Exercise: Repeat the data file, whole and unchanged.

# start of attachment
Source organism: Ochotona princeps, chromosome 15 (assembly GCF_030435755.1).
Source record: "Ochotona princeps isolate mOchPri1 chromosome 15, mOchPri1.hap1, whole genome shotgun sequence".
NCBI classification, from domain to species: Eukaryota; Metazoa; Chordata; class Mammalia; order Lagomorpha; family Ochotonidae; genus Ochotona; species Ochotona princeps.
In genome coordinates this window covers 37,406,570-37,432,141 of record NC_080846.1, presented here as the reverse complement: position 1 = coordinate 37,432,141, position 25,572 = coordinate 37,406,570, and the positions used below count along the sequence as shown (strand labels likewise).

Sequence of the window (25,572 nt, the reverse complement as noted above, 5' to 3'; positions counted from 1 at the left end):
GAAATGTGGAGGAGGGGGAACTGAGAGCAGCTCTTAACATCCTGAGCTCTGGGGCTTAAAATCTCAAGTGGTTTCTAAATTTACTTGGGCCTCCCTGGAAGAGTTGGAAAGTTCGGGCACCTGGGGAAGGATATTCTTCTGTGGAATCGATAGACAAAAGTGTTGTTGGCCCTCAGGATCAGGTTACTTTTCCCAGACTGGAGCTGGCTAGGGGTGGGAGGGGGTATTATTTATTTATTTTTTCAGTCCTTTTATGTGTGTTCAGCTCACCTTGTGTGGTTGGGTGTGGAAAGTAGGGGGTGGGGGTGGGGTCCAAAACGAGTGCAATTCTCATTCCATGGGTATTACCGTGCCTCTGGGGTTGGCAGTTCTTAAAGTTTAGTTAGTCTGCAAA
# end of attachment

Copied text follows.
Source organism: Ochotona princeps, chromosome 15 (assembly GCF_030435755.1).
Source record: "Ochotona princeps isolate mOchPri1 chromosome 15, mOchPri1.hap1, whole genome shotgun sequence".
NCBI classification, from domain to species: Eukaryota; Metazoa; Chordata; class Mammalia; order Lagomorpha; family Ochotonidae; genus Ochotona; species Ochotona princeps.
In genome coordinates this window covers 37,406,570-37,432,141 of record NC_080846.1, presented here as the reverse complement: position 1 = coordinate 37,432,141, position 25,572 = coordinate 37,406,570, and the positions used below count along the sequence as shown (strand labels likewise).

Sequence of the window (25,572 nt, the reverse complement as noted above, 5' to 3'; positions counted from 1 at the left end):
GAAATGTGGAGGAGGGGGAACTGAGAGCAGCTCTTAACATCCTGAGCTCTGGGGCTTAAAATCTCAAGTGGTTTCTAAATTTACTTGGGCCTCCCTGGAAGAGTTGGAAAGTTCGGGCACCTGGGGAAGGATATTCTTCTGTGGAATCGATAGACAAAAGTGTTGTTGGCCCTCAGGATCAGGTTACTTTTCCCAGACTGGAGCTGGCTAGGGGTGGGAGGGGGTATTATTTATTTATTTTTTCAGTCCTTTTATGTGTGTTCAGCTCACCTTGTGTGGTTGGGTGTGGAAAGTAGGGGGTGGGGGTGGGGTCCAAAACGAGTGCAATTCTCATTCCATGGGTATTACCGTGCCTCTGGGGTTGGCAGTTCTTAAAGTTTAGTTAGTCTGCAAA